27 Aug Reflecting on the Summer at New Hope by Summer Hockin
As I reflect upon my summer at New Hope to try and isolate some of my favourite memories, I keep coming back to the hours spent giggling with kids at the picnic tables in the backyard when we should have been studying English. I started the summer hoping to see significant improvements in the language ability of each of the kids I tutored. What I believe was far more impactful for all of us were the hours we spent laughing and playing together in between vocab flashcards and alphabet games. It is in these moments of mutuality through friendship that the uniqueness of New Hope shines through. New Hope isn’t impactful for the refugee families simply because the staff helps them, New Hope is impactful because the Canadian staff members love their refugee neighbours as peers and friends.
One of the most impactful experiences I had during the summer was sitting down with one resident and hearing their story. Prior to working at New Hope, I thought I had a good idea of what would cause someone to flee their home country. After hearing this resident’s story, and hearing bits and pieces of the other residents’ stories, I have come to realize that the circumstances that bring people from around the world to Canada seeking safety and hope are diverse, often tragic, and beautiful stories of resilience. As I look to the future, I hope to engage with the refugees I meet in such a way that honours their unique journey to Canada. I want to listen to their stories of resilience through the lens of friendship.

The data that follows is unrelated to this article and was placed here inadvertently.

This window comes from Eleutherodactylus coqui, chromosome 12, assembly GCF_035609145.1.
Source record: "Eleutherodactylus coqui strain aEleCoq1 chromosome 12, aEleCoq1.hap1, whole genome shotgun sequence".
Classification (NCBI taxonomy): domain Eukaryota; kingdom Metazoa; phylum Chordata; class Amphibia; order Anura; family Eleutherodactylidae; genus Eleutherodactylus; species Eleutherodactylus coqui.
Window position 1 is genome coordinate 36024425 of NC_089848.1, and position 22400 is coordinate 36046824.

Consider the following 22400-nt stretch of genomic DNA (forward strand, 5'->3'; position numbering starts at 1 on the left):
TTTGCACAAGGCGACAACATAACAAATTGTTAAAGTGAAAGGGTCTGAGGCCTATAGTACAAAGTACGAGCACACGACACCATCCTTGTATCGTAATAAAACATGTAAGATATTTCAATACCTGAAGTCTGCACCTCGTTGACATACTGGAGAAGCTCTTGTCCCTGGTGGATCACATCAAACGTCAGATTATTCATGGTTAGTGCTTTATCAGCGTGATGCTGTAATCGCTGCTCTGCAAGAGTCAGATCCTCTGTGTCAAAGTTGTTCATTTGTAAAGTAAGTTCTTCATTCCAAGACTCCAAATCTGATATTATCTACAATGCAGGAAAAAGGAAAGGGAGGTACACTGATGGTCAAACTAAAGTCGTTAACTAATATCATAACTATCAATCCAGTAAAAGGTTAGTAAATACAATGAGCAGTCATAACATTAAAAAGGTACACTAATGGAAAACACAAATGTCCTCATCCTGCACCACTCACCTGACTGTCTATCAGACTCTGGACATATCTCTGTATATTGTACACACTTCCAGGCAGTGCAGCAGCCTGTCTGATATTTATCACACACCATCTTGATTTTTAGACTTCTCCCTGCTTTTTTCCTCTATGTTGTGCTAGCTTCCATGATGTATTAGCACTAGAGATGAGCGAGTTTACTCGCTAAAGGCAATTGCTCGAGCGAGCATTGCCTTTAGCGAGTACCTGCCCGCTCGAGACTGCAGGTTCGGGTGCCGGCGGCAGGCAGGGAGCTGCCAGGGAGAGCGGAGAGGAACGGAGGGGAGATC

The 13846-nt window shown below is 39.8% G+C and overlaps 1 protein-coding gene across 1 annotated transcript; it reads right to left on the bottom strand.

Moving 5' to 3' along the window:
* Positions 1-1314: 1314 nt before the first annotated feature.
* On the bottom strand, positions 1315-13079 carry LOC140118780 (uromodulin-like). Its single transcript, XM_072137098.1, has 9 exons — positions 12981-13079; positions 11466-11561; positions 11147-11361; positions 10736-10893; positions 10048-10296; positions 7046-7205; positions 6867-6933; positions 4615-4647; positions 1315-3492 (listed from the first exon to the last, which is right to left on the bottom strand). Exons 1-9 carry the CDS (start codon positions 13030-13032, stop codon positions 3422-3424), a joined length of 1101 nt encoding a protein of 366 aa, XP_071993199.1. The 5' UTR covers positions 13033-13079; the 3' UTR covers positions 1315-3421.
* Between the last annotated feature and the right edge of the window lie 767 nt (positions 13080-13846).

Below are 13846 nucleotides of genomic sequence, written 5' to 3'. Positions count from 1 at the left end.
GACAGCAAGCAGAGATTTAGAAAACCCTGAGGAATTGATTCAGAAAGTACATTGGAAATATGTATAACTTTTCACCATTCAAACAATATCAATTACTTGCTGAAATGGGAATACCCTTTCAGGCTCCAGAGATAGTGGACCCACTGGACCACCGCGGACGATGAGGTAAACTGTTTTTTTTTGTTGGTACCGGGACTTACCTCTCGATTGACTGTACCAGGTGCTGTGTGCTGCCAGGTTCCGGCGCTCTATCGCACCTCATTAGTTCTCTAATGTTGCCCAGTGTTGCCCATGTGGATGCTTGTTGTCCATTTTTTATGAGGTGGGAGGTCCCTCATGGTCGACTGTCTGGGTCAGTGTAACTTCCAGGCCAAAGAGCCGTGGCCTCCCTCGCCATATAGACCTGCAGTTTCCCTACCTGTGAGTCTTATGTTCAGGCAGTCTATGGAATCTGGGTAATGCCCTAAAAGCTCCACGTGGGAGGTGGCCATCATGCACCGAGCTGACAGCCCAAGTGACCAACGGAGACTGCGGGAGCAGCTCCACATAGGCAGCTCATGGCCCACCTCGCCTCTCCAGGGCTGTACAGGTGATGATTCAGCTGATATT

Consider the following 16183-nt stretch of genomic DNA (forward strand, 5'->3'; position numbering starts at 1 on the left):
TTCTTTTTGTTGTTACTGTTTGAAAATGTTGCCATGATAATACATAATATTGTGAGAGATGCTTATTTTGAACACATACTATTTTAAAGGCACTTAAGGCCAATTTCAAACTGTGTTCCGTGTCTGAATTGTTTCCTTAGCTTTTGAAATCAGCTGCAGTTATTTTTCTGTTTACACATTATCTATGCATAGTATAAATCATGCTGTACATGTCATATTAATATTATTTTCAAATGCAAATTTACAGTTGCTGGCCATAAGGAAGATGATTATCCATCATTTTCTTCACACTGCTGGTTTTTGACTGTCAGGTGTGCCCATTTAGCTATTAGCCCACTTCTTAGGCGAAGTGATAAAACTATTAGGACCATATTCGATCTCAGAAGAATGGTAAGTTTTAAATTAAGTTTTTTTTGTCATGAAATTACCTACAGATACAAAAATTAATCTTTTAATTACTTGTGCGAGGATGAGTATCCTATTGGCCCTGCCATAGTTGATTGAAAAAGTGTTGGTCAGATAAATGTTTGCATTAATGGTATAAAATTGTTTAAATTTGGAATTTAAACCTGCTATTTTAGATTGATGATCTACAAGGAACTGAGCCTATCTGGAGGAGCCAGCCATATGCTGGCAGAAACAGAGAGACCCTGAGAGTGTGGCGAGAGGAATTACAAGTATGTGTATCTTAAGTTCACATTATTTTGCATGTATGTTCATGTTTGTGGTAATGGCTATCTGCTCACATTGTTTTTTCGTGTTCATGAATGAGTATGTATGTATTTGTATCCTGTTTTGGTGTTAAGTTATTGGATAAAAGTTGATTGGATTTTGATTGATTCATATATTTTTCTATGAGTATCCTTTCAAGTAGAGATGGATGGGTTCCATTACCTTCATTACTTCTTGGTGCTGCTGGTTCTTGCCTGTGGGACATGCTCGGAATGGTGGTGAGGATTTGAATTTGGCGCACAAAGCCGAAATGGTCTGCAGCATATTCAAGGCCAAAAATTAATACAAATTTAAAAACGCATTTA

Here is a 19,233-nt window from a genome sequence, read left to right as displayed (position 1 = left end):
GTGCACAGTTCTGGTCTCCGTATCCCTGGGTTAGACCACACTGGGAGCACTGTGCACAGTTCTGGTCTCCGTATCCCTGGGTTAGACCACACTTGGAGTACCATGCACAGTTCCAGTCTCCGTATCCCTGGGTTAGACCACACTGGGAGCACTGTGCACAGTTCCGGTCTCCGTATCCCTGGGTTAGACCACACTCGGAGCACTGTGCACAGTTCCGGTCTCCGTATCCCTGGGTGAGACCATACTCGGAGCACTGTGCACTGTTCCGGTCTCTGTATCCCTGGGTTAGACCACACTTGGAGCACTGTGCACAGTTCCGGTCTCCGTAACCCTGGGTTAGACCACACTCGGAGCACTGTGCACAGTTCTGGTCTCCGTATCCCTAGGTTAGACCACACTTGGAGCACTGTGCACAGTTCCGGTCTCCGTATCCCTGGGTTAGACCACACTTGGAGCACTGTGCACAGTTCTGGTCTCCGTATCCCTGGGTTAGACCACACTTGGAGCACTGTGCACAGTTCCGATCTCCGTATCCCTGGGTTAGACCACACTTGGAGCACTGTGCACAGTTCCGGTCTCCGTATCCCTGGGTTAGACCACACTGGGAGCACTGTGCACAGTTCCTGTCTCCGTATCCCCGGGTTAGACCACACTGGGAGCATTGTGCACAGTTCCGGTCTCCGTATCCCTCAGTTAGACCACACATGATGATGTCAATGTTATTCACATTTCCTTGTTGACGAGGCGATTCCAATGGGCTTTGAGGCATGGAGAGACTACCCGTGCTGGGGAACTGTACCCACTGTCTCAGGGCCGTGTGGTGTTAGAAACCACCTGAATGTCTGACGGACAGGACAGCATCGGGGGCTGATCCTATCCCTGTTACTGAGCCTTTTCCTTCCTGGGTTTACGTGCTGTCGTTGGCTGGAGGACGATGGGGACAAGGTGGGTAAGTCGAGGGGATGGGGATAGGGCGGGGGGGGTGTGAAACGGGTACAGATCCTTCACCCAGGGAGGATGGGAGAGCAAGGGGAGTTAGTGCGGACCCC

My experience at New Hope this summer was much different than I expected because of COVID-19. When I first started at New Hope I heard over and over again how “normally the hub room is full of kids” or “normally we are always exchanging food with each other,” and I was told these exchanges make the community at New Hope. At first, I was disappointed and I felt like I was missing out on the best part of New Hope. Then I saw the intentionality of the staff in trying to maintain community through online gatherings or physically distanced walks to the park. I realized that though the times prevented the normal expressions of the community at New Hope, I could experience the community if I intentionally sought out ways to build relationships with the residents. My advice to future volunteers is to be intentional, not transactional when you come to New Hope. If you are a tutor, think beyond language instruction to forming a friendship; if you come to New Hope for a few hours to garden, don’t be too focused on the task to interact with the kids or parents out in the backyard. In doing so, you will experience and participate in the community life of New Hope that makes this place so special.
Summer Hockin served as New Hope’s summer intern from June-August 2020. Her responsibilities included tutoring children, weekly Kids Club, getting suites ready for new families, settlement support for residents, and more!